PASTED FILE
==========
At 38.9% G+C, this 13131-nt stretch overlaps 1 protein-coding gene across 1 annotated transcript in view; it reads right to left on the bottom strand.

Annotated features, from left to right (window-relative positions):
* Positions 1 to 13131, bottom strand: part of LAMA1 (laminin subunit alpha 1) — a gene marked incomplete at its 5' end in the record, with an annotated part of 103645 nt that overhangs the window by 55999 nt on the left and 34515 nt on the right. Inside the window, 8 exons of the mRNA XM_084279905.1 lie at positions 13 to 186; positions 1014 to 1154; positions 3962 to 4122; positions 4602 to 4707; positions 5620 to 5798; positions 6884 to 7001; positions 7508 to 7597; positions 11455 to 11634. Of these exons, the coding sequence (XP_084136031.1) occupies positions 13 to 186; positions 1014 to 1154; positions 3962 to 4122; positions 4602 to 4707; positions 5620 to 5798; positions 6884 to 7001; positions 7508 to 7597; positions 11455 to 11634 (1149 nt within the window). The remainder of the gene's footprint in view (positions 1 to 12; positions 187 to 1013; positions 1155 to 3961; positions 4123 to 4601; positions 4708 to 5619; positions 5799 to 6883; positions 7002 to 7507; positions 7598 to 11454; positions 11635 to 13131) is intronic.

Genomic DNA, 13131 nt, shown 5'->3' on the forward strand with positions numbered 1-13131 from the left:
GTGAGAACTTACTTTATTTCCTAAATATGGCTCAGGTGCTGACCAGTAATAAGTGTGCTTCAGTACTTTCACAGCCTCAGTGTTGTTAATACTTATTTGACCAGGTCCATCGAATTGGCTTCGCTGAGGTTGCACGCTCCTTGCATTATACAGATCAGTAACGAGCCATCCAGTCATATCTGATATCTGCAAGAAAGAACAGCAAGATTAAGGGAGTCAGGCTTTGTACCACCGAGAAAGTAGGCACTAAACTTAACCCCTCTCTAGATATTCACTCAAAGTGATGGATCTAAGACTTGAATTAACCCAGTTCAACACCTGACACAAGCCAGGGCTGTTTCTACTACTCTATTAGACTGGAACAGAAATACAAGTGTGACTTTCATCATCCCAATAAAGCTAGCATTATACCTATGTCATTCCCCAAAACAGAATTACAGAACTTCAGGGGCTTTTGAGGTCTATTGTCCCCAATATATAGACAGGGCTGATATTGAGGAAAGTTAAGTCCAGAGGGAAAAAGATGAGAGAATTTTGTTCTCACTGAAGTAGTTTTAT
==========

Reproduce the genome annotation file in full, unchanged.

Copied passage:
At 38.9% G+C, this 13131-nt stretch overlaps 1 protein-coding gene across 1 annotated transcript in view; it reads right to left on the bottom strand.

Annotated features, from left to right (window-relative positions):
* Positions 1 to 13131, bottom strand: part of LAMA1 (laminin subunit alpha 1) — a gene marked incomplete at its 5' end in the record, with an annotated part of 103645 nt that overhangs the window by 55999 nt on the left and 34515 nt on the right. Inside the window, 8 exons of the mRNA XM_084279905.1 lie at positions 13 to 186; positions 1014 to 1154; positions 3962 to 4122; positions 4602 to 4707; positions 5620 to 5798; positions 6884 to 7001; positions 7508 to 7597; positions 11455 to 11634. Of these exons, the coding sequence (XP_084136031.1) occupies positions 13 to 186; positions 1014 to 1154; positions 3962 to 4122; positions 4602 to 4707; positions 5620 to 5798; positions 6884 to 7001; positions 7508 to 7597; positions 11455 to 11634 (1149 nt within the window). The remainder of the gene's footprint in view (positions 1 to 12; positions 187 to 1013; positions 1155 to 3961; positions 4123 to 4601; positions 4708 to 5619; positions 5799 to 6883; positions 7002 to 7507; positions 7598 to 11454; positions 11635 to 13131) is intronic.

Genomic DNA, 13131 nt, shown 5'->3' on the forward strand with positions numbered 1-13131 from the left:
GTGAGAACTTACTTTATTTCCTAAATATGGCTCAGGTGCTGACCAGTAATAAGTGTGCTTCAGTACTTTCACAGCCTCAGTGTTGTTAATACTTATTTGACCAGGTCCATCGAATTGGCTTCGCTGAGGTTGCACGCTCCTTGCATTATACAGATCAGTAACGAGCCATCCAGTCATATCTGATATCTGCAAGAAAGAACAGCAAGATTAAGGGAGTCAGGCTTTGTACCACCGAGAAAGTAGGCACTAAACTTAACCCCTCTCTAGATATTCACTCAAAGTGATGGATCTAAGACTTGAATTAACCCAGTTCAACACCTGACACAAGCCAGGGCTGTTTCTACTACTCTATTAGACTGGAACAGAAATACAAGTGTGACTTTCATCATCCCAATAAAGCTAGCATTATACCTATGTCATTCCCCAAAACAGAATTACAGAACTTCAGGGGCTTTTGAGGTCTATTGTCCCCAATATATAGACAGGGCTGATATTGAGGAAAGTTAAGTCCAGAGGGAAAAAGATGAGAGAATTTTGTTCTCACTGAAGTAGTTTTAT